ComPRehension

Professional development and training blog of the Public Relations Society of America (PRSA)
May 16, 2012

APR: Enhancing Your Role as a Trusted Communications Counselor


Participate in PRSA’s online training session, “Getting Ready for the APR Computer-Based Examination,” on June 12, 2012 3–4 p.m. EDT . This public relations accreditation training sesssion is free to PRSA members.

Pursuing the Accreditation in Public Relations (APR) designation is a decision that has been extremely valuable to my career. Public relations is a profession that is evolving every year but the core of all we do is still based on research and ethical communication practices. The APR helped elevate my role as communications counsel, provoking me to think beyond one-sided scenarios and come up with results-oriented solutions for my clients.

Thinking back on my year-long APR pursuit, below are six tips that helped me prepare for the Readiness Review and the scenario-based exam.

  1. Set a goal date and work backwards from that date. Determine how much time you can realistically dedicate to preparing for the Readiness Review and the exam. I recommend at least three months for each (2-3 times a week).
  2. Local Chapter Support: Find out if your local Chapter will offer an APR cohort group or course. I found the weekly face-to-face discussions with colleagues about the knowledge, skills and abilities (KSAs) tested in the Accreditation process, to be very helpful.
  3. Study Guide: The APR Study Guide is a great resource designed by the Universal Accreditation Board (UAB) that provides an overview of each KSA. Caution: Don’t study the guide alone. Supplement the topics with the short bookshelf readings, take notes and complete the case studies at the end of the study guide.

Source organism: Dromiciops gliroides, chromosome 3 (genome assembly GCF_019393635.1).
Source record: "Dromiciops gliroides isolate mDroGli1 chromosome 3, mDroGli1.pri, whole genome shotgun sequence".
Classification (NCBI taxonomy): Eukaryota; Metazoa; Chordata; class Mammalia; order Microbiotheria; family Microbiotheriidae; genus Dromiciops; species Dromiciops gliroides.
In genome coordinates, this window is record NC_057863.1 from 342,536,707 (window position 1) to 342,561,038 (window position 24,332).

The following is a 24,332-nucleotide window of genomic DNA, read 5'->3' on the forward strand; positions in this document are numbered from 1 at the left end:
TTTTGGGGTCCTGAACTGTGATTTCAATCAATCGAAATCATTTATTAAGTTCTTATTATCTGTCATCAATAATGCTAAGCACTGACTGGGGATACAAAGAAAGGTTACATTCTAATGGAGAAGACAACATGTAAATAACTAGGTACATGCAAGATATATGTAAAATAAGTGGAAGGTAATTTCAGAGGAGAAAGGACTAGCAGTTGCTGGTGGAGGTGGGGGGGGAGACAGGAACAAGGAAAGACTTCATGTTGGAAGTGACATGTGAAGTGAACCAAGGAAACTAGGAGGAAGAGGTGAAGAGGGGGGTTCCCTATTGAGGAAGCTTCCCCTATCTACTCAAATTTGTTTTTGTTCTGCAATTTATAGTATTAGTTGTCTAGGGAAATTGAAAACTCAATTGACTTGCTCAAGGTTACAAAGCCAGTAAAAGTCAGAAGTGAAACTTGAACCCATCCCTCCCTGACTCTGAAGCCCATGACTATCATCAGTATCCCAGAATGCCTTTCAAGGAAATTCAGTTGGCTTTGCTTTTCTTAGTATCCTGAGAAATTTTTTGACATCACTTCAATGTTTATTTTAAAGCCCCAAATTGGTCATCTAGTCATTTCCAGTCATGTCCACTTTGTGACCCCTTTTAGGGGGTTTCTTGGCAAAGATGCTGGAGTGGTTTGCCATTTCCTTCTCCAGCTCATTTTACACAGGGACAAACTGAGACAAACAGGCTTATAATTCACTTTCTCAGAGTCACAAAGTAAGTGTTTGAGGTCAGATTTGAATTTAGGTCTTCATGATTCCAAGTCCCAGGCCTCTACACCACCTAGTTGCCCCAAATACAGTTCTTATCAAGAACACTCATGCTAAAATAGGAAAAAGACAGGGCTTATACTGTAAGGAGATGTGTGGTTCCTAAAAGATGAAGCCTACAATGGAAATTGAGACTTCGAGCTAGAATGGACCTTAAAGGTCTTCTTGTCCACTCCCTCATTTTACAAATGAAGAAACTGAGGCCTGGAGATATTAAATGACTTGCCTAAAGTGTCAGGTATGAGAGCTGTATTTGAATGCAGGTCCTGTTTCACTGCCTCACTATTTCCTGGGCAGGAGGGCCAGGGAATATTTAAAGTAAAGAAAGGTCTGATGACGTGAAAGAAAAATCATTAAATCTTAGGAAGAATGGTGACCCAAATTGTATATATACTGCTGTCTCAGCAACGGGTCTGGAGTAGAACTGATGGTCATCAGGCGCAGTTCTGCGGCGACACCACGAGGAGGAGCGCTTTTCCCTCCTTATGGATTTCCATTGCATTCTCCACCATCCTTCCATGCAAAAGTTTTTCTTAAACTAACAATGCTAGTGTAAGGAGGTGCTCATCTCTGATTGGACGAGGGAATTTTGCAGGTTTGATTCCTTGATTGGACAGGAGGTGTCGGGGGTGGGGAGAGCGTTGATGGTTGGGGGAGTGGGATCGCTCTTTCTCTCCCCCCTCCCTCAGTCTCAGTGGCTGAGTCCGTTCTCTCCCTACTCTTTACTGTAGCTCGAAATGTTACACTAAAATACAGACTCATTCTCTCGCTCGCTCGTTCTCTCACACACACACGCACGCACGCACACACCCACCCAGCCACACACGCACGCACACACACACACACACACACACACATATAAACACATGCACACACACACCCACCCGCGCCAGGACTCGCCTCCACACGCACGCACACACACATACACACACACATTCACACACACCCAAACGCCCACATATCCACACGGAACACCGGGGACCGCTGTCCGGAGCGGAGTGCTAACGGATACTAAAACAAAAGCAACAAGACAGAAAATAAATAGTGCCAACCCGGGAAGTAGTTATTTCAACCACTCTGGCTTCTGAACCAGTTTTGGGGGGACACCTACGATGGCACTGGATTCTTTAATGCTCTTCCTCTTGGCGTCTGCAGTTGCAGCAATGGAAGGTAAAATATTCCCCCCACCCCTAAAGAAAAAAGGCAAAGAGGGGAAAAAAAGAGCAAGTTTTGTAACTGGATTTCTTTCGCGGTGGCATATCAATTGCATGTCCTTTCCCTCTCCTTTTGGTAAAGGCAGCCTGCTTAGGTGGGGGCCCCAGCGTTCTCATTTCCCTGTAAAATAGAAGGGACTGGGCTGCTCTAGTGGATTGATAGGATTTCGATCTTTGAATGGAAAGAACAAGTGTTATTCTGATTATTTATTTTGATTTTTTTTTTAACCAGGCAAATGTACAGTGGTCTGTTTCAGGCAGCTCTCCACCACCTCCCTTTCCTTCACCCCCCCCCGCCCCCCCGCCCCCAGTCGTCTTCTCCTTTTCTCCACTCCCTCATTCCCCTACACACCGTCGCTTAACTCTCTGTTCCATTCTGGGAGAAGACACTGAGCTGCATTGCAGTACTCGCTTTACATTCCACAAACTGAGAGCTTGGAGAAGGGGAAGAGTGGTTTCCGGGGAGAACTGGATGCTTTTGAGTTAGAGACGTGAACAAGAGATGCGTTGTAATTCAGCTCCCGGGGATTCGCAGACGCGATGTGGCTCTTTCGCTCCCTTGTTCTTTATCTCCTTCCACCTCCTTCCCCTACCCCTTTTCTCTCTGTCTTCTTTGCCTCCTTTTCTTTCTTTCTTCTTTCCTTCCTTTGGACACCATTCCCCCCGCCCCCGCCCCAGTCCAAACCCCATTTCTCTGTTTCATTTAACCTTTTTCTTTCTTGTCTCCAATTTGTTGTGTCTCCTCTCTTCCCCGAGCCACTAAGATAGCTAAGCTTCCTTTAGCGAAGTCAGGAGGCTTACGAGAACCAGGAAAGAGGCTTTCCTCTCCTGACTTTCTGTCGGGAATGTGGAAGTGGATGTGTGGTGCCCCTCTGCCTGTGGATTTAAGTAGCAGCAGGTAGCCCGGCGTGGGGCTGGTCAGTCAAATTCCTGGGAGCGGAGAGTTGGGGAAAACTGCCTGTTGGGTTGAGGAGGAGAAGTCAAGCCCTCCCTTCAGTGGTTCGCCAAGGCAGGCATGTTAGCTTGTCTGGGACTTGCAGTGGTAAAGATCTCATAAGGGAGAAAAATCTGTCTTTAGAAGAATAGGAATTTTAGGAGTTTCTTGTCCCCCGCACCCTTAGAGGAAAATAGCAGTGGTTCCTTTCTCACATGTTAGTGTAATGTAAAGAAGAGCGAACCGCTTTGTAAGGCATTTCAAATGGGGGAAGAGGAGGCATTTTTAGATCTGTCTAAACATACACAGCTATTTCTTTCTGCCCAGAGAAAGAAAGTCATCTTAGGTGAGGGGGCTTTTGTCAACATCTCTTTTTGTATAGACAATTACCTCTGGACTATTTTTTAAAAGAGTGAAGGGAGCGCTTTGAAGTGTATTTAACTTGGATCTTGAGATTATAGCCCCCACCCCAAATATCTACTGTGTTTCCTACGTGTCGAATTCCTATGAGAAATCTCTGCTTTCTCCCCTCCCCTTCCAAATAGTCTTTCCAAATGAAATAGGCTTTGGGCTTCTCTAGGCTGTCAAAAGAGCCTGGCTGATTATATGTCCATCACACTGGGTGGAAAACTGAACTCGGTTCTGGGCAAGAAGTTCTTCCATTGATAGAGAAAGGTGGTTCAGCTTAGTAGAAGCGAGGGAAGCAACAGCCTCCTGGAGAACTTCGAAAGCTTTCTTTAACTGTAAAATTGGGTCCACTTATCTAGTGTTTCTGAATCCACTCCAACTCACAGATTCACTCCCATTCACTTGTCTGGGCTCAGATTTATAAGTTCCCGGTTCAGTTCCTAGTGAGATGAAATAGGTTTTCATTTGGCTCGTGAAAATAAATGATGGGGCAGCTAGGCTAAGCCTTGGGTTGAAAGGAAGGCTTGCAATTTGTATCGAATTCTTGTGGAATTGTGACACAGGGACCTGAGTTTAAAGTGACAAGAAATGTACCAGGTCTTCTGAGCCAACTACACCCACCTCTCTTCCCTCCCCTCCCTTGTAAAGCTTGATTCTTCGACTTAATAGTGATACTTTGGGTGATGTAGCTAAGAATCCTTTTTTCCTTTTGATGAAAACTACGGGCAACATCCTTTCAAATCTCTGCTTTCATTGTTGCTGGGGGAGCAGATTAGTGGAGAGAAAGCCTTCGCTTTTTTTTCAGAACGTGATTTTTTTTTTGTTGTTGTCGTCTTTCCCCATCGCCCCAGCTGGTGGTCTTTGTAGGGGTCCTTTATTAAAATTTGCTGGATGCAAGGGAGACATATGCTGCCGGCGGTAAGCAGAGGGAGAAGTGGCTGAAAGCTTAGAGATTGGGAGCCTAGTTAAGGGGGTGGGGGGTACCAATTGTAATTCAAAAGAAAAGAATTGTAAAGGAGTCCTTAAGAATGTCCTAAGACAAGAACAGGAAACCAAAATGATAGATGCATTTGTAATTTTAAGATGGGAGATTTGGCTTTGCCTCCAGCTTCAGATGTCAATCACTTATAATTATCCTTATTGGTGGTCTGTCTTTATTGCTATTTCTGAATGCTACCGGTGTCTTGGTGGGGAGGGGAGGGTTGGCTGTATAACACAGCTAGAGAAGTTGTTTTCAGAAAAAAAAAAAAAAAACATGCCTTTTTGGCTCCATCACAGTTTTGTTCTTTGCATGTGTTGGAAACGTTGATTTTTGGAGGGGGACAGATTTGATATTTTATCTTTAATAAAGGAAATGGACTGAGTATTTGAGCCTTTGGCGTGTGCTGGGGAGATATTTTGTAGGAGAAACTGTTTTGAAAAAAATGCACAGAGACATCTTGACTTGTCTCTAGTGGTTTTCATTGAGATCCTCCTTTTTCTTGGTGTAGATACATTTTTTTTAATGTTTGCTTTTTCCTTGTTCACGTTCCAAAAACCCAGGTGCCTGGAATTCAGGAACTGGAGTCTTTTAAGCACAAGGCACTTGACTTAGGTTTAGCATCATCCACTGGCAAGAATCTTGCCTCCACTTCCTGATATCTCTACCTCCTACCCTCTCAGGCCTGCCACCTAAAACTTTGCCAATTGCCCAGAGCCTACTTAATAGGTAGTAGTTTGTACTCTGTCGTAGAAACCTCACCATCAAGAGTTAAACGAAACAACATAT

4. Don’t Memorize: The APR exam is not an exam where you simply memorize key terms, since a good part of the test is about real-world public relations scenarios. You need to identify the KSAs for different scenarios and know how to apply them. When I was taking notes during the readings, I would include examples from my work experience on how I have already applied the concepts.
  5. Walk through the KSAs when preparing your readiness review presentation. Make sure the campaign you choose to present touches on most of the KSAs. You want to understand all the concepts and showcase how you’ve applied them when presenting to the panel.
  6. Online Study Course: The APR online study course was most helpful to me. Participating in the cohort sessions and writing scenario-based questions for each KSA kept me focused.

Like our work in the field, leveraging our resources and dedicating time to the task at hand is key to a campaign’s success. The same applies to advancing in the Readiness Review and passing the APR exam. Are you ready for the challenge?

Nathalie Santa Maria, APR, is a senior account executive at Fusion Communications, a boutique public relations company incorporating the communications marketing mix (social media, word of mouth, media relations, research, media training, corporate social responsibility, crisis communications, and copywriting) into all of its public relations efforts and strategic plans implemented across Central and Latin America, and the Caribbean. Santa Maria also is an active member of PRSA’s Miami Chapter.  Follow her on Twitter at @nathaliesm_pr.

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